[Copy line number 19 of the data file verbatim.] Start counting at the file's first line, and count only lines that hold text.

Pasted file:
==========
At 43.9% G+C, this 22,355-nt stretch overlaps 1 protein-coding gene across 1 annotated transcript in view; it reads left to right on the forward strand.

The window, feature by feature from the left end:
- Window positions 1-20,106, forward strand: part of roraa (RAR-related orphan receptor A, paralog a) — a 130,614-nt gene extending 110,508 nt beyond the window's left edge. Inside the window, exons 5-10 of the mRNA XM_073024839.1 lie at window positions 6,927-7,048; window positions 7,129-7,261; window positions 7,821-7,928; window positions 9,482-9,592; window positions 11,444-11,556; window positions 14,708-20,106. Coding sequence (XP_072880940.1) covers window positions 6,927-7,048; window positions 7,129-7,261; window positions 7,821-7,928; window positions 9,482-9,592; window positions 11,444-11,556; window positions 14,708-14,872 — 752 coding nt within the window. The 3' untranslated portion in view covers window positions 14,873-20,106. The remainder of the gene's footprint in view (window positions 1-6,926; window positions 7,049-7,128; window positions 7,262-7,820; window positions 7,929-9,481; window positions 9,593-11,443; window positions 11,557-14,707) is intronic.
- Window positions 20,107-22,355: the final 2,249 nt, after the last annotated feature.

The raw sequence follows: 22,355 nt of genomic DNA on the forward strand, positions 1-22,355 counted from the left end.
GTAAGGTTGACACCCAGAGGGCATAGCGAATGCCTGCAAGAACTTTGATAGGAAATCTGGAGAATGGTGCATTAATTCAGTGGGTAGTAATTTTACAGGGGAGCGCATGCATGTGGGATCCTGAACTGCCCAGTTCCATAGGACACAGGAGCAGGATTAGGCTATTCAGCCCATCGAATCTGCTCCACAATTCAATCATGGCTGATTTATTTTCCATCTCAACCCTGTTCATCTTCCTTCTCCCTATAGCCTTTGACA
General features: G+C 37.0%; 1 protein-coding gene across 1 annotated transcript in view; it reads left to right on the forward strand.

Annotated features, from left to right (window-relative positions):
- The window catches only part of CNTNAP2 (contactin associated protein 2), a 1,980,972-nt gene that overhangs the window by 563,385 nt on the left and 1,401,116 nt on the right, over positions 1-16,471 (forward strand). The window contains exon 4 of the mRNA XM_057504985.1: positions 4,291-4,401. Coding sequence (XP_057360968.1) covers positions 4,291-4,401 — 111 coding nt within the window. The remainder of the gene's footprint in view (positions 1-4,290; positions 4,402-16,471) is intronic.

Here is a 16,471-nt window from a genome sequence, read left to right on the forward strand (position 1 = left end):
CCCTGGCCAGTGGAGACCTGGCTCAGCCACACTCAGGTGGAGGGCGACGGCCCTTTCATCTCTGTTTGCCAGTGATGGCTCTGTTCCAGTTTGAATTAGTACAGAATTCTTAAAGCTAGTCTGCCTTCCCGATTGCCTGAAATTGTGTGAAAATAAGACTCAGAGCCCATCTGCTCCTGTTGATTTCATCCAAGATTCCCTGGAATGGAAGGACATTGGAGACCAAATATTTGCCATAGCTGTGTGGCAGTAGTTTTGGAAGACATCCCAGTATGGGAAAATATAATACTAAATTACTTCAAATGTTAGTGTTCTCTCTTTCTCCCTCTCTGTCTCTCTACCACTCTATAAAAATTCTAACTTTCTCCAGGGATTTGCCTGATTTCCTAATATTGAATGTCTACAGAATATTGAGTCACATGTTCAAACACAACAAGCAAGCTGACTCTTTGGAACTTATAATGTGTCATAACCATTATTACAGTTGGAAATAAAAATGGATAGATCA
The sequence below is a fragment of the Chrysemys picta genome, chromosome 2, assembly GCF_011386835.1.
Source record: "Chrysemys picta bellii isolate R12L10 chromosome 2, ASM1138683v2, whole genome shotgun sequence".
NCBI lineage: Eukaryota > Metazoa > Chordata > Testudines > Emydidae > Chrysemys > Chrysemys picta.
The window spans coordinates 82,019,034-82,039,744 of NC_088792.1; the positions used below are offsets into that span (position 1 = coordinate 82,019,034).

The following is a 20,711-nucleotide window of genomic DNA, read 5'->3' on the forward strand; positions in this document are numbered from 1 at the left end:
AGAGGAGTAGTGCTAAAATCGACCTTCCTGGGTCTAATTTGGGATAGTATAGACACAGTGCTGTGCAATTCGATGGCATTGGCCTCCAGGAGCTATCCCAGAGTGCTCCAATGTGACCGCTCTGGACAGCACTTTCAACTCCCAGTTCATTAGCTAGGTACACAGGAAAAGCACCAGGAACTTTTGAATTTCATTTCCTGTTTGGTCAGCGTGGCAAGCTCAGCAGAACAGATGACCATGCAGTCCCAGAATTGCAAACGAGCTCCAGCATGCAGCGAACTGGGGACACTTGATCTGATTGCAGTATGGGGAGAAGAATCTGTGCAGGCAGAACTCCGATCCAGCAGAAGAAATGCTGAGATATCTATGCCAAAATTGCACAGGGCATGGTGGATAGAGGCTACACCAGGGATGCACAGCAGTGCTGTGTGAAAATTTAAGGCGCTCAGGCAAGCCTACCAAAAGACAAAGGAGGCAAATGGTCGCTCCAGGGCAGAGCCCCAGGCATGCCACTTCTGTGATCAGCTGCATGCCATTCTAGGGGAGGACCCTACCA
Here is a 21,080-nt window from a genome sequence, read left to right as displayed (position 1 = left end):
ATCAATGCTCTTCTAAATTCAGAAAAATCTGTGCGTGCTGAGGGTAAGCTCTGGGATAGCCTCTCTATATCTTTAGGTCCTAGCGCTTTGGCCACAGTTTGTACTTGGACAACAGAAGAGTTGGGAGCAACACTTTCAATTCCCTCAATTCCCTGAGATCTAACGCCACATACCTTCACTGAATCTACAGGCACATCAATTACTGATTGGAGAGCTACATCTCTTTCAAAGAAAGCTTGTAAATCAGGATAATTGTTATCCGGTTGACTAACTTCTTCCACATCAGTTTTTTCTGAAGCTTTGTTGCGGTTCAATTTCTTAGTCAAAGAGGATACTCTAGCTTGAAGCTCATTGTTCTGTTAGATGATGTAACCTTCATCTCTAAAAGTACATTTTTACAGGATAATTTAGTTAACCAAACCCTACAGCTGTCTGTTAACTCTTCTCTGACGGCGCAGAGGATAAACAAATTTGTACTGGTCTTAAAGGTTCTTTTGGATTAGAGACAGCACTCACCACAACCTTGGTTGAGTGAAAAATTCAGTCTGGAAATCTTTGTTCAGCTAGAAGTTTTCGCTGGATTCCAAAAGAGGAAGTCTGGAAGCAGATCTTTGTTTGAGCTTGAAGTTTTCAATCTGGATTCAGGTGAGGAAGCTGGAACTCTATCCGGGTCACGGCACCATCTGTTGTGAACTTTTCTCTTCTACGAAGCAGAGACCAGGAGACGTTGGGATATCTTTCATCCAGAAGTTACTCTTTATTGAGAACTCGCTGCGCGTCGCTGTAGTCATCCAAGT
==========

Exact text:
ATCAATGCTCTTCTAAATTCAGAAAAATCTGTGCGTGCTGAGGGTAAGCTCTGGGATAGCCTCTCTATATCTTTAGGTCCTAGCGCTTTGGCCACAGTTTGTACTTGGACAACAGAAGAGTTGGGAGCAACACTTTCAATTCCCTCAATTCCCTGAGATCTAACGCCACATACCTTCACTGAATCTACAGGCACATCAATTACTGATTGGAGAGCTACATCTCTTTCAAAGAAAGCTTGTAAATCAGGATAATTGTTATCCGGTTGACTAACTTCTTCCACATCAGTTTTTTCTGAAGCTTTGTTGCGGTTCAATTTCTTAGTCAAAGAGGATACTCTAGCTTGAAGCTCATTGTTCTGTTAGATGATGTAACCTTCATCTCTAAAAGTACATTTTTACAGGATAATTTAGTTAACCAAACCCTACAGCTGTCTGTTAACTCTTCTCTGACGGCGCAGAGGATAAACAAATTTGTACTGGTCTTAAAGGTTCTTTTGGATTAGAGACAGCACTCACCACAACCTTGGTTGAGTGAAAAATTCAGTCTGGAAATCTTTGTTCAGCTAGAAGTTTTCGCTGGATTCCAAAAGAGGAAGTCTGGAAGCAGATCTTTGTTTGAGCTTGAAGTTTTCAATCTGGATTCAGGTGAGGAAGCTGGAACTCTATCCGGGTCACGGCACCATCTGTTGTGAACTTTTCTCTTCTACGAAGCAGAGACCAGGAGACGTTGGGATATCTTTCATCCAGAAGTTACTCTTTATTGAGAACTCGCTGCGCGTCGCTGTAGTCATCCAAGT